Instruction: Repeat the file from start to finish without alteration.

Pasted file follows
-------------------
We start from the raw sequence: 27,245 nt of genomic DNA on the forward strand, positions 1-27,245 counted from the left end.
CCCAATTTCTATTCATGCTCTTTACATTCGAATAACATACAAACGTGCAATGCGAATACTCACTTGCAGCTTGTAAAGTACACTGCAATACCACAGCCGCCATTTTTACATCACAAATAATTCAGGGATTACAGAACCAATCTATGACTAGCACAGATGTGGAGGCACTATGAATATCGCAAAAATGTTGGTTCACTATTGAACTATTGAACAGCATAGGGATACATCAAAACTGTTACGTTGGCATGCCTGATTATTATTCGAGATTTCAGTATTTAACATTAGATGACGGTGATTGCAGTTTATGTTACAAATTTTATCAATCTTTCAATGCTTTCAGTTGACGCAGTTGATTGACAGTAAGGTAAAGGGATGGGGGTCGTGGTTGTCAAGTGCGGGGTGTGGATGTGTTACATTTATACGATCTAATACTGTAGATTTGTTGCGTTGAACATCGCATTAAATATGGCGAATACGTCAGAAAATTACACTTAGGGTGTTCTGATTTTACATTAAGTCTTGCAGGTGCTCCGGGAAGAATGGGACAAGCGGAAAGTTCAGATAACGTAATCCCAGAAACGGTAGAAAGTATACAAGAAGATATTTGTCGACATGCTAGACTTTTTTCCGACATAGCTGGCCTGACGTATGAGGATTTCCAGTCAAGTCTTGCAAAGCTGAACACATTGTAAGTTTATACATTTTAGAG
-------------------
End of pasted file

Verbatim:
We start from the raw sequence: 27,245 nt of genomic DNA on the forward strand, positions 1-27,245 counted from the left end.
CCCAATTTCTATTCATGCTCTTTACATTCGAATAACATACAAACGTGCAATGCGAATACTCACTTGCAGCTTGTAAAGTACACTGCAATACCACAGCCGCCATTTTTACATCACAAATAATTCAGGGATTACAGAACCAATCTATGACTAGCACAGATGTGGAGGCACTATGAATATCGCAAAAATGTTGGTTCACTATTGAACTATTGAACAGCATAGGGATACATCAAAACTGTTACGTTGGCATGCCTGATTATTATTCGAGATTTCAGTATTTAACATTAGATGACGGTGATTGCAGTTTATGTTACAAATTTTATCAATCTTTCAATGCTTTCAGTTGACGCAGTTGATTGACAGTAAGGTAAAGGGATGGGGGTCGTGGTTGTCAAGTGCGGGGTGTGGATGTGTTACATTTATACGATCTAATACTGTAGATTTGTTGCGTTGAACATCGCATTAAATATGGCGAATACGTCAGAAAATTACACTTAGGGTGTTCTGATTTTACATTAAGTCTTGCAGGTGCTCCGGGAAGAATGGGACAAGCGGAAAGTTCAGATAACGTAATCCCAGAAACGGTAGAAAGTATACAAGAAGATATTTGTCGACATGCTAGACTTTTTTCCGACATAGCTGGCCTGACGTATGAGGATTTCCAGTCAAGTCTTGCAAAGCTGAACACATTGTAAGTTTATACATTTTAGAG